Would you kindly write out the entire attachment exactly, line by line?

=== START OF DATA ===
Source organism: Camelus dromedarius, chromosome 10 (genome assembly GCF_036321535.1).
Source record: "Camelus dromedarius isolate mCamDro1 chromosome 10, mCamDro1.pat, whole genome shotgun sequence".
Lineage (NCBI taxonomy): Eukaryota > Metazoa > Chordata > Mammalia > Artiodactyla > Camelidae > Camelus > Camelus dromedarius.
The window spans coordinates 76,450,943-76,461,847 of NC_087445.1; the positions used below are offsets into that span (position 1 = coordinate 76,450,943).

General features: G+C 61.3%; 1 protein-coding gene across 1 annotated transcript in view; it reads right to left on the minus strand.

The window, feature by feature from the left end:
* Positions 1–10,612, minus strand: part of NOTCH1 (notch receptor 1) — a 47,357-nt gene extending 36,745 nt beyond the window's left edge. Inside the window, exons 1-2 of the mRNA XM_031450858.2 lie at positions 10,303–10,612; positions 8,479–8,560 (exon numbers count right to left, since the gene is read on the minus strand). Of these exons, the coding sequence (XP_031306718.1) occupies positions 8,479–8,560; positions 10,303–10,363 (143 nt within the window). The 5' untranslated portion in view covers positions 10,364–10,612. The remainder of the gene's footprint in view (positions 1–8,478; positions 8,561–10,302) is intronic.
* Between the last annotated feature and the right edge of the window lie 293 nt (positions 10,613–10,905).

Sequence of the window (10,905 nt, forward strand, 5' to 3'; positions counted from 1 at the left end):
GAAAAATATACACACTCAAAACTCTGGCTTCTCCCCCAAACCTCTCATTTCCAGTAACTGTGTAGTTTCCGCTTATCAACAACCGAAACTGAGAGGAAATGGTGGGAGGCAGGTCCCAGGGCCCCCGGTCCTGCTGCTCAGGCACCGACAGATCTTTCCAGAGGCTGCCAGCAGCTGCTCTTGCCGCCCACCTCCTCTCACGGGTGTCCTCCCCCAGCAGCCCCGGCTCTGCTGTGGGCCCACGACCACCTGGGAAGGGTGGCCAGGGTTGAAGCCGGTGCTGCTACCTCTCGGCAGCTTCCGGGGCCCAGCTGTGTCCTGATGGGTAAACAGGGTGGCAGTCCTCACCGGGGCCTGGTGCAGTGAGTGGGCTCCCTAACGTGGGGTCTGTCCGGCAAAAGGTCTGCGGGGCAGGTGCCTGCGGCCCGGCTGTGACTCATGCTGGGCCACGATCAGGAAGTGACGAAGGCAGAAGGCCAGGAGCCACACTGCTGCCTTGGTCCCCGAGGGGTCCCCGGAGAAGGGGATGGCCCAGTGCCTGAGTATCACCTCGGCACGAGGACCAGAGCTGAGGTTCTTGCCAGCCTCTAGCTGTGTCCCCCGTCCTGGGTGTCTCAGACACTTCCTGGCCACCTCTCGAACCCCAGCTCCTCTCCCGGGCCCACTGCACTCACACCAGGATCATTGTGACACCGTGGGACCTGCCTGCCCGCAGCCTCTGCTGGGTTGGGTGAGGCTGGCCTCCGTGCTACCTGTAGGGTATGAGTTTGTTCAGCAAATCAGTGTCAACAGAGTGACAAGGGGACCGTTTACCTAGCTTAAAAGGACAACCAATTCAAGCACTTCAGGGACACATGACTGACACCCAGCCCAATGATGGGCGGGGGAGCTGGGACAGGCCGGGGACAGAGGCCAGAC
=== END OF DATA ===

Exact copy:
Source organism: Camelus dromedarius, chromosome 10 (genome assembly GCF_036321535.1).
Source record: "Camelus dromedarius isolate mCamDro1 chromosome 10, mCamDro1.pat, whole genome shotgun sequence".
Lineage (NCBI taxonomy): Eukaryota > Metazoa > Chordata > Mammalia > Artiodactyla > Camelidae > Camelus > Camelus dromedarius.
The window spans coordinates 76,450,943-76,461,847 of NC_087445.1; the positions used below are offsets into that span (position 1 = coordinate 76,450,943).

General features: G+C 61.3%; 1 protein-coding gene across 1 annotated transcript in view; it reads right to left on the minus strand.

The window, feature by feature from the left end:
* Positions 1–10,612, minus strand: part of NOTCH1 (notch receptor 1) — a 47,357-nt gene extending 36,745 nt beyond the window's left edge. Inside the window, exons 1-2 of the mRNA XM_031450858.2 lie at positions 10,303–10,612; positions 8,479–8,560 (exon numbers count right to left, since the gene is read on the minus strand). Of these exons, the coding sequence (XP_031306718.1) occupies positions 8,479–8,560; positions 10,303–10,363 (143 nt within the window). The 5' untranslated portion in view covers positions 10,364–10,612. The remainder of the gene's footprint in view (positions 1–8,478; positions 8,561–10,302) is intronic.
* Between the last annotated feature and the right edge of the window lie 293 nt (positions 10,613–10,905).

Sequence of the window (10,905 nt, forward strand, 5' to 3'; positions counted from 1 at the left end):
GAAAAATATACACACTCAAAACTCTGGCTTCTCCCCCAAACCTCTCATTTCCAGTAACTGTGTAGTTTCCGCTTATCAACAACCGAAACTGAGAGGAAATGGTGGGAGGCAGGTCCCAGGGCCCCCGGTCCTGCTGCTCAGGCACCGACAGATCTTTCCAGAGGCTGCCAGCAGCTGCTCTTGCCGCCCACCTCCTCTCACGGGTGTCCTCCCCCAGCAGCCCCGGCTCTGCTGTGGGCCCACGACCACCTGGGAAGGGTGGCCAGGGTTGAAGCCGGTGCTGCTACCTCTCGGCAGCTTCCGGGGCCCAGCTGTGTCCTGATGGGTAAACAGGGTGGCAGTCCTCACCGGGGCCTGGTGCAGTGAGTGGGCTCCCTAACGTGGGGTCTGTCCGGCAAAAGGTCTGCGGGGCAGGTGCCTGCGGCCCGGCTGTGACTCATGCTGGGCCACGATCAGGAAGTGACGAAGGCAGAAGGCCAGGAGCCACACTGCTGCCTTGGTCCCCGAGGGGTCCCCGGAGAAGGGGATGGCCCAGTGCCTGAGTATCACCTCGGCACGAGGACCAGAGCTGAGGTTCTTGCCAGCCTCTAGCTGTGTCCCCCGTCCTGGGTGTCTCAGACACTTCCTGGCCACCTCTCGAACCCCAGCTCCTCTCCCGGGCCCACTGCACTCACACCAGGATCATTGTGACACCGTGGGACCTGCCTGCCCGCAGCCTCTGCTGGGTTGGGTGAGGCTGGCCTCCGTGCTACCTGTAGGGTATGAGTTTGTTCAGCAAATCAGTGTCAACAGAGTGACAAGGGGACCGTTTACCTAGCTTAAAAGGACAACCAATTCAAGCACTTCAGGGACACATGACTGACACCCAGCCCAATGATGGGCGGGGGAGCTGGGACAGGCCGGGGACAGAGGCCAGAC